Now the Summit County Attorney isn't sure of his location. The Maryland addresses his lawyer provided the court aren't valid, or at least are unreliable, said prosecuting attorney Matthew Bates.
"He won't tell us where he lives, and I think that's disconcerting," said Summit County Attorney David Brickey.
Earlier this month, the office filed a motion requesting the court re-evaluate the terms of his bail, Bates said.
"Mr. Hindin has not appeared in court physically since spring 2010. Our office has concerns with knowing where he is at and what he's doing," Bates said.
Hindin's attorney Gail Laser appears at court dates, but she keeps requesting continuances for him saying he has health issues.
"I want proof of address and more detailed poof of the medical conditions keeping him from coming out here," Bates said.
In July, a judge said the case may go to trial, and a scheduling conference for the trial is set for Oct. 3, he said.
Hindin, who is best known for developing what became the Waldorf Astoria Park City, is accused of several felonies. The list of charges filed in 3rd District Court includes two counts of theft by deception, communications fraud, two counts of forgery and "unlawful dealing with property by fiduciary."
The acts are believed to have occurred in 2007 and reported in 2009. Charges were filed in 2010.
Simply put, Bates said, it is believed Hindin used the power of attorney he possessed for clients to transfer their deeds for property near Canyons to himself, and then used those deeds as collateral to secure new loans.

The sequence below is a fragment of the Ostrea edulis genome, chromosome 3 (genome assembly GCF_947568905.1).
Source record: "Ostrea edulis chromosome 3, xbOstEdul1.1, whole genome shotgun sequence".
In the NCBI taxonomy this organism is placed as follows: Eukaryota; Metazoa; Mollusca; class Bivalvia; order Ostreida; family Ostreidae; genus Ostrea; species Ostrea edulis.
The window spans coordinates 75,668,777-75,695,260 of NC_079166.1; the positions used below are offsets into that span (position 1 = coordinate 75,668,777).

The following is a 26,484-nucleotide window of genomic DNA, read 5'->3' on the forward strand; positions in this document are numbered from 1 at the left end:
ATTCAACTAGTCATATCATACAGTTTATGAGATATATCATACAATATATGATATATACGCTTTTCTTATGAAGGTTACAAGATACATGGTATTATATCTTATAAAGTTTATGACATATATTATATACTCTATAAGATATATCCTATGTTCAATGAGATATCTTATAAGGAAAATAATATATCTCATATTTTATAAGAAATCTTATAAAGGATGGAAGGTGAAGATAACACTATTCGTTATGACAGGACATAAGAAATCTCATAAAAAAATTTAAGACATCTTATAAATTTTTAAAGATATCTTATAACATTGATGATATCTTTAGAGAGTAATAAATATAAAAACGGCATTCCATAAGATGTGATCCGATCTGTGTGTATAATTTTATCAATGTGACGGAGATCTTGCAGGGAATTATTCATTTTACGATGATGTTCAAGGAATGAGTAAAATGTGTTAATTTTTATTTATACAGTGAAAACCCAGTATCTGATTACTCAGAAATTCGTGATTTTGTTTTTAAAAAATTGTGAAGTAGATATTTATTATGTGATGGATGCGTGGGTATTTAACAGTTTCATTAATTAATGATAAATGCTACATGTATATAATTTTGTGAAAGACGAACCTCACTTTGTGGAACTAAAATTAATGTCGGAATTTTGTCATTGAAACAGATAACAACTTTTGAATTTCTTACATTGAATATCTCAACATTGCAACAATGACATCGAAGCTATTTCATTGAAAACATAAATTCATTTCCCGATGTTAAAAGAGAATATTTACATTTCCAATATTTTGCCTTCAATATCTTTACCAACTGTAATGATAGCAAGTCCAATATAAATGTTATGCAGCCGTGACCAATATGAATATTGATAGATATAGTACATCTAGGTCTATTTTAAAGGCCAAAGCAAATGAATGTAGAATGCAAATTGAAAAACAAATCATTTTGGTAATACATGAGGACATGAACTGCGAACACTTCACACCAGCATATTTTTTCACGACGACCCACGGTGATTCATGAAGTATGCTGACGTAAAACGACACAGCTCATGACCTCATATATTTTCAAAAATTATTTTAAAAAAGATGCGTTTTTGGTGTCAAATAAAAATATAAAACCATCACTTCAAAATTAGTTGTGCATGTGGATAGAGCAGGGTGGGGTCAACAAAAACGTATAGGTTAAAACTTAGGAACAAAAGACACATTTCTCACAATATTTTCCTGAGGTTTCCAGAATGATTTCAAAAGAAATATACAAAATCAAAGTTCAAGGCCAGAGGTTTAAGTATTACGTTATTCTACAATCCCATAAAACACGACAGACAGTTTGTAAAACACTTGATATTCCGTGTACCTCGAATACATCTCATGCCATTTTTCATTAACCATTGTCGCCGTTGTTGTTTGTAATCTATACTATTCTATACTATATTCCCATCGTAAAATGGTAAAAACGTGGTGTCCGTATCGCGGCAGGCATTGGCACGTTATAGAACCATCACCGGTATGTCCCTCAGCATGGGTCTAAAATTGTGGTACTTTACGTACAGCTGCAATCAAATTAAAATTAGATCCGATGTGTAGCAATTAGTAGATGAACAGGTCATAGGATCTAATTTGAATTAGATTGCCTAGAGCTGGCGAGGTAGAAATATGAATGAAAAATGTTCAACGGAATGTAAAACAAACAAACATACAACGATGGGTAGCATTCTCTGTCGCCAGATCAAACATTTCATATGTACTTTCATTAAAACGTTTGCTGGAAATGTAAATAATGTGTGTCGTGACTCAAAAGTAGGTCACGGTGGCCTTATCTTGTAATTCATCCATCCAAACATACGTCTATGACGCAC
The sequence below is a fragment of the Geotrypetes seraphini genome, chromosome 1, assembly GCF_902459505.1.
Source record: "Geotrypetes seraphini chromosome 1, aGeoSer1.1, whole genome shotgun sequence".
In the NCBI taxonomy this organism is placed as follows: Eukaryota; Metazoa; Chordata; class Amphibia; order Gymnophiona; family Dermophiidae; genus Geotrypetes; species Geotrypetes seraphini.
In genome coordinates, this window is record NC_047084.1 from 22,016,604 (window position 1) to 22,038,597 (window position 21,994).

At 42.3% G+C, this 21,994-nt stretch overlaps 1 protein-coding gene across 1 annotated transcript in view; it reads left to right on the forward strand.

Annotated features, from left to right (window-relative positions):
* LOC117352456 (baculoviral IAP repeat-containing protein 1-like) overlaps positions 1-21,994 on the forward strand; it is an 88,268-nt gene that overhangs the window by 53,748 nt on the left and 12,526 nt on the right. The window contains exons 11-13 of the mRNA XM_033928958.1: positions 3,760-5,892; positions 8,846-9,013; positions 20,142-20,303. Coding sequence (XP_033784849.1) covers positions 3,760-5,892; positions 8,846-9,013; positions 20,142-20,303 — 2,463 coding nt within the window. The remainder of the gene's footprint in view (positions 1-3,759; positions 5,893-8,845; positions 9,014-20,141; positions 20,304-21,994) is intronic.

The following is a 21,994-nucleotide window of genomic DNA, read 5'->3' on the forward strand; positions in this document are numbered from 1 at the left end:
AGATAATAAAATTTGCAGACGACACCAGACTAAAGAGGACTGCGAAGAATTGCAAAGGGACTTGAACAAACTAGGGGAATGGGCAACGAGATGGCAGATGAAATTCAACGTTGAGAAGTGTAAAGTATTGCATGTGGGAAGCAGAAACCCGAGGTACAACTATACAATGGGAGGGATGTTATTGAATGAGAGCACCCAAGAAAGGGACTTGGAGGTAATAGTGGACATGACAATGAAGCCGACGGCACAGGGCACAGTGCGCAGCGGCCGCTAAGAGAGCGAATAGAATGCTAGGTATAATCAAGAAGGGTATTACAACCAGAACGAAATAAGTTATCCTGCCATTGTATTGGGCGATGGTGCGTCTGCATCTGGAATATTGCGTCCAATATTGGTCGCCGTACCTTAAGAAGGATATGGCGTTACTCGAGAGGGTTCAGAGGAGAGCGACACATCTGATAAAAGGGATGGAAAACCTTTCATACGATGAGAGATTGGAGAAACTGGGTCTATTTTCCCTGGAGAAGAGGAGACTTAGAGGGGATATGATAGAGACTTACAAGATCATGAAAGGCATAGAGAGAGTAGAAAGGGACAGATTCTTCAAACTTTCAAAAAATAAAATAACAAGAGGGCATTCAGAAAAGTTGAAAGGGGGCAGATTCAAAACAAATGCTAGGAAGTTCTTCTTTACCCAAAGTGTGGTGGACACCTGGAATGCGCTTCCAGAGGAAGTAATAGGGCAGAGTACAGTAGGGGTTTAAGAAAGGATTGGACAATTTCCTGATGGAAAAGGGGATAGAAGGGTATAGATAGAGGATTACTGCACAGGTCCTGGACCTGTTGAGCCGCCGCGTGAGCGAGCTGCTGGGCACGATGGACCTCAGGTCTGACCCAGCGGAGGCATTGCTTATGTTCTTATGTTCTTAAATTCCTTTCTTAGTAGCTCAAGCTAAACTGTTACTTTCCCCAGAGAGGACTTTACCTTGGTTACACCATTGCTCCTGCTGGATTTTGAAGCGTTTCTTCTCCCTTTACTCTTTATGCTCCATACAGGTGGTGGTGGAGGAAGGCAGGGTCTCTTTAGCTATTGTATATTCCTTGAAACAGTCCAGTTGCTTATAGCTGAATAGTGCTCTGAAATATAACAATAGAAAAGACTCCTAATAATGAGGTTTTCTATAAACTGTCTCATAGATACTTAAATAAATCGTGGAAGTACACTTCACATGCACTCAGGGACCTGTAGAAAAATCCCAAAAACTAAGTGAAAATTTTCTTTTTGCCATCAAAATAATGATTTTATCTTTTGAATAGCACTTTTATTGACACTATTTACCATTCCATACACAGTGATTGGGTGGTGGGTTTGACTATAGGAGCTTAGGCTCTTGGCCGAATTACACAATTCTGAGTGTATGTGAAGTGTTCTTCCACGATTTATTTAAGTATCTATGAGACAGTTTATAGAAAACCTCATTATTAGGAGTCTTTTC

If true, the transferring of deeds to himself was illegal, and the use of them as collateral was illegal, Bates explained.
"I hope there will eventually come a point in this case where Hindin will be held accountable for the fraud we believe he perpetrated and will pay restitution and perhaps serve jail time," Bates said. "I don't want to find at that time he's living in the Bahamas and I have to extradite him from a foreign country. I just don't know where he's at."
Laser and a friend of Hindin's were contacted for comment, but neither returned messages.
Holding people accountable for misdeeds committed during the building boom of 2007-2008 has proven tricky since impropriety was widespread. Brickey said that any time victims come forward and evidence is found, he will take action.
"We want to avoid this kind of thing happening in the future Someone has been hurt," he said. "If Hindin turns out being the poster child for bad behavior, sorry; I didn't suggest years ago for him to behave the way he did. He chose that, not the victim or me."